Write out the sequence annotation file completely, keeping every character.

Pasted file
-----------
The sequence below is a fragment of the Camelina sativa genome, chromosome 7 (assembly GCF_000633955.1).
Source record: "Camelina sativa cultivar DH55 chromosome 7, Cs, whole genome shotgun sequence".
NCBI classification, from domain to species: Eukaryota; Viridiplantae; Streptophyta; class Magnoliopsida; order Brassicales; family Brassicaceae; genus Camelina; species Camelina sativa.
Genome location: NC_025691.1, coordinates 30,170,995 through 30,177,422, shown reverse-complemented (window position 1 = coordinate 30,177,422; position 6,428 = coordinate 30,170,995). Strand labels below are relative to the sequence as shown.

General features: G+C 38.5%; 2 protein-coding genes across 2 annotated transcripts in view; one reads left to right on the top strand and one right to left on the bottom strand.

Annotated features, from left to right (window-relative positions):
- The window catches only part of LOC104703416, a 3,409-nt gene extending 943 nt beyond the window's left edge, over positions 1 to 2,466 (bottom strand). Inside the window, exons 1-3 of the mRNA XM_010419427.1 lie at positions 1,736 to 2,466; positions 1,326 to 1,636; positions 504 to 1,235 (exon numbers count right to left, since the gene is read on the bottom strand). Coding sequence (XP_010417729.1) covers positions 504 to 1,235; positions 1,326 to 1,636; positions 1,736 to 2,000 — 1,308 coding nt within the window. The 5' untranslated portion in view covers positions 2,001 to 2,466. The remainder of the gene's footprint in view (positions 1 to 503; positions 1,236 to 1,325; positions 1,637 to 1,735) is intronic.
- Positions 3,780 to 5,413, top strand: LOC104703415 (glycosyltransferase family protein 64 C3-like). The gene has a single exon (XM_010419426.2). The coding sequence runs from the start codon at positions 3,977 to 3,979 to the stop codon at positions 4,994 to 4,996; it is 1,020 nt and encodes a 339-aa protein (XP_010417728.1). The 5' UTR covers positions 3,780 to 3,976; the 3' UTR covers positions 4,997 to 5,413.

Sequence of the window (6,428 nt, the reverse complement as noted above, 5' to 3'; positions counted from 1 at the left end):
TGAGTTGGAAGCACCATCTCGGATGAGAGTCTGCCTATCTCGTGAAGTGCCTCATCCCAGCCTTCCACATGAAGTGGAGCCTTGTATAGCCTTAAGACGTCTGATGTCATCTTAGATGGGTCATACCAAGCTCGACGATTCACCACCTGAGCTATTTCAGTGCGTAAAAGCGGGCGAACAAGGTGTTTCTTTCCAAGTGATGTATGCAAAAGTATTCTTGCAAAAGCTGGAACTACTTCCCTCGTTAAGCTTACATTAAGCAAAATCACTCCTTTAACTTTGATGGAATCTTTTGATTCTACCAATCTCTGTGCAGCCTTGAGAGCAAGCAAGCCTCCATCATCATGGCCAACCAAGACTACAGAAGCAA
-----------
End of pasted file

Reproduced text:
The sequence below is a fragment of the Camelina sativa genome, chromosome 7 (assembly GCF_000633955.1).
Source record: "Camelina sativa cultivar DH55 chromosome 7, Cs, whole genome shotgun sequence".
NCBI classification, from domain to species: Eukaryota; Viridiplantae; Streptophyta; class Magnoliopsida; order Brassicales; family Brassicaceae; genus Camelina; species Camelina sativa.
Genome location: NC_025691.1, coordinates 30,170,995 through 30,177,422, shown reverse-complemented (window position 1 = coordinate 30,177,422; position 6,428 = coordinate 30,170,995). Strand labels below are relative to the sequence as shown.

General features: G+C 38.5%; 2 protein-coding genes across 2 annotated transcripts in view; one reads left to right on the top strand and one right to left on the bottom strand.

Annotated features, from left to right (window-relative positions):
- The window catches only part of LOC104703416, a 3,409-nt gene extending 943 nt beyond the window's left edge, over positions 1 to 2,466 (bottom strand). Inside the window, exons 1-3 of the mRNA XM_010419427.1 lie at positions 1,736 to 2,466; positions 1,326 to 1,636; positions 504 to 1,235 (exon numbers count right to left, since the gene is read on the bottom strand). Coding sequence (XP_010417729.1) covers positions 504 to 1,235; positions 1,326 to 1,636; positions 1,736 to 2,000 — 1,308 coding nt within the window. The 5' untranslated portion in view covers positions 2,001 to 2,466. The remainder of the gene's footprint in view (positions 1 to 503; positions 1,236 to 1,325; positions 1,637 to 1,735) is intronic.
- Positions 3,780 to 5,413, top strand: LOC104703415 (glycosyltransferase family protein 64 C3-like). The gene has a single exon (XM_010419426.2). The coding sequence runs from the start codon at positions 3,977 to 3,979 to the stop codon at positions 4,994 to 4,996; it is 1,020 nt and encodes a 339-aa protein (XP_010417728.1). The 5' UTR covers positions 3,780 to 3,976; the 3' UTR covers positions 4,997 to 5,413.

Sequence of the window (6,428 nt, the reverse complement as noted above, 5' to 3'; positions counted from 1 at the left end):
TGAGTTGGAAGCACCATCTCGGATGAGAGTCTGCCTATCTCGTGAAGTGCCTCATCCCAGCCTTCCACATGAAGTGGAGCCTTGTATAGCCTTAAGACGTCTGATGTCATCTTAGATGGGTCATACCAAGCTCGACGATTCACCACCTGAGCTATTTCAGTGCGTAAAAGCGGGCGAACAAGGTGTTTCTTTCCAAGTGATGTATGCAAAAGTATTCTTGCAAAAGCTGGAACTACTTCCCTCGTTAAGCTTACATTAAGCAAAATCACTCCTTTAACTTTGATGGAATCTTTTGATTCTACCAATCTCTGTGCAGCCTTGAGAGCAAGCAAGCCTCCATCATCATGGCCAACCAAGACTACAGAAGCAA